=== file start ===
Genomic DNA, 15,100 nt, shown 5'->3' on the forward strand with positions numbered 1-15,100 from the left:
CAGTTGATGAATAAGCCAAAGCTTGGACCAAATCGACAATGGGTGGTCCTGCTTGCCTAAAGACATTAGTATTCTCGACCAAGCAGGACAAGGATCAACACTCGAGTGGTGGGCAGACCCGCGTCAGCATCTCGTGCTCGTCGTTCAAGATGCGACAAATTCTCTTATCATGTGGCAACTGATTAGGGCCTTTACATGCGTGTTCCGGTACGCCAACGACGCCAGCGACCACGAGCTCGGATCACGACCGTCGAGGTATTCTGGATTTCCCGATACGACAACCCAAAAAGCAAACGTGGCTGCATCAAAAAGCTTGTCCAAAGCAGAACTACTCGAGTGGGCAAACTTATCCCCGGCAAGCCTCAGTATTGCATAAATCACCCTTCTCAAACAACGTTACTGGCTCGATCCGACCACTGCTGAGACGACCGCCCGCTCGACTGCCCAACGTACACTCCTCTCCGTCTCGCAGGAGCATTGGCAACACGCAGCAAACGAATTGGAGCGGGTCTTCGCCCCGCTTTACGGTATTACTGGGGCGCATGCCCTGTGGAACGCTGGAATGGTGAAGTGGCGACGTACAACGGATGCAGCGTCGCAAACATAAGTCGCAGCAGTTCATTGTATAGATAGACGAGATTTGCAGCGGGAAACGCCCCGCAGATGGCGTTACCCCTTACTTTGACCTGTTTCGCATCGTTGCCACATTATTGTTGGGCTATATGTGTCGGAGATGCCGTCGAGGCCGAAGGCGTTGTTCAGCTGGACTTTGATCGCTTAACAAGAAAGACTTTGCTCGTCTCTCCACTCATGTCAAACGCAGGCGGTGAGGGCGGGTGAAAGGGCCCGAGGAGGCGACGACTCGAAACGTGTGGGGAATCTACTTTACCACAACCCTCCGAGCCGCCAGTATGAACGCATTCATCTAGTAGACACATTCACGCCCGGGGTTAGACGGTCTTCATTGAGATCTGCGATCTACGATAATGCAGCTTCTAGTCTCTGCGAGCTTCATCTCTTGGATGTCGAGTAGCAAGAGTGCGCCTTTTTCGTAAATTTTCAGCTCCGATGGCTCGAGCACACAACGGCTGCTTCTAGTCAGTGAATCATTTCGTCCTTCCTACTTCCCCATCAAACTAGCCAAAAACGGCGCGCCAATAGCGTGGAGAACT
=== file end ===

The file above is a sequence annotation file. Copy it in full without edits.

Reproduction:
Genomic DNA, 15,100 nt, shown 5'->3' on the forward strand with positions numbered 1-15,100 from the left:
CAGTTGATGAATAAGCCAAAGCTTGGACCAAATCGACAATGGGTGGTCCTGCTTGCCTAAAGACATTAGTATTCTCGACCAAGCAGGACAAGGATCAACACTCGAGTGGTGGGCAGACCCGCGTCAGCATCTCGTGCTCGTCGTTCAAGATGCGACAAATTCTCTTATCATGTGGCAACTGATTAGGGCCTTTACATGCGTGTTCCGGTACGCCAACGACGCCAGCGACCACGAGCTCGGATCACGACCGTCGAGGTATTCTGGATTTCCCGATACGACAACCCAAAAAGCAAACGTGGCTGCATCAAAAAGCTTGTCCAAAGCAGAACTACTCGAGTGGGCAAACTTATCCCCGGCAAGCCTCAGTATTGCATAAATCACCCTTCTCAAACAACGTTACTGGCTCGATCCGACCACTGCTGAGACGACCGCCCGCTCGACTGCCCAACGTACACTCCTCTCCGTCTCGCAGGAGCATTGGCAACACGCAGCAAACGAATTGGAGCGGGTCTTCGCCCCGCTTTACGGTATTACTGGGGCGCATGCCCTGTGGAACGCTGGAATGGTGAAGTGGCGACGTACAACGGATGCAGCGTCGCAAACATAAGTCGCAGCAGTTCATTGTATAGATAGACGAGATTTGCAGCGGGAAACGCCCCGCAGATGGCGTTACCCCTTACTTTGACCTGTTTCGCATCGTTGCCACATTATTGTTGGGCTATATGTGTCGGAGATGCCGTCGAGGCCGAAGGCGTTGTTCAGCTGGACTTTGATCGCTTAACAAGAAAGACTTTGCTCGTCTCTCCACTCATGTCAAACGCAGGCGGTGAGGGCGGGTGAAAGGGCCCGAGGAGGCGACGACTCGAAACGTGTGGGGAATCTACTTTACCACAACCCTCCGAGCCGCCAGTATGAACGCATTCATCTAGTAGACACATTCACGCCCGGGGTTAGACGGTCTTCATTGAGATCTGCGATCTACGATAATGCAGCTTCTAGTCTCTGCGAGCTTCATCTCTTGGATGTCGAGTAGCAAGAGTGCGCCTTTTTCGTAAATTTTCAGCTCCGATGGCTCGAGCACACAACGGCTGCTTCTAGTCAGTGAATCATTTCGTCCTTCCTACTTCCCCATCAAACTAGCCAAAAACGGCGCGCCAATAGCGTGGAGAACT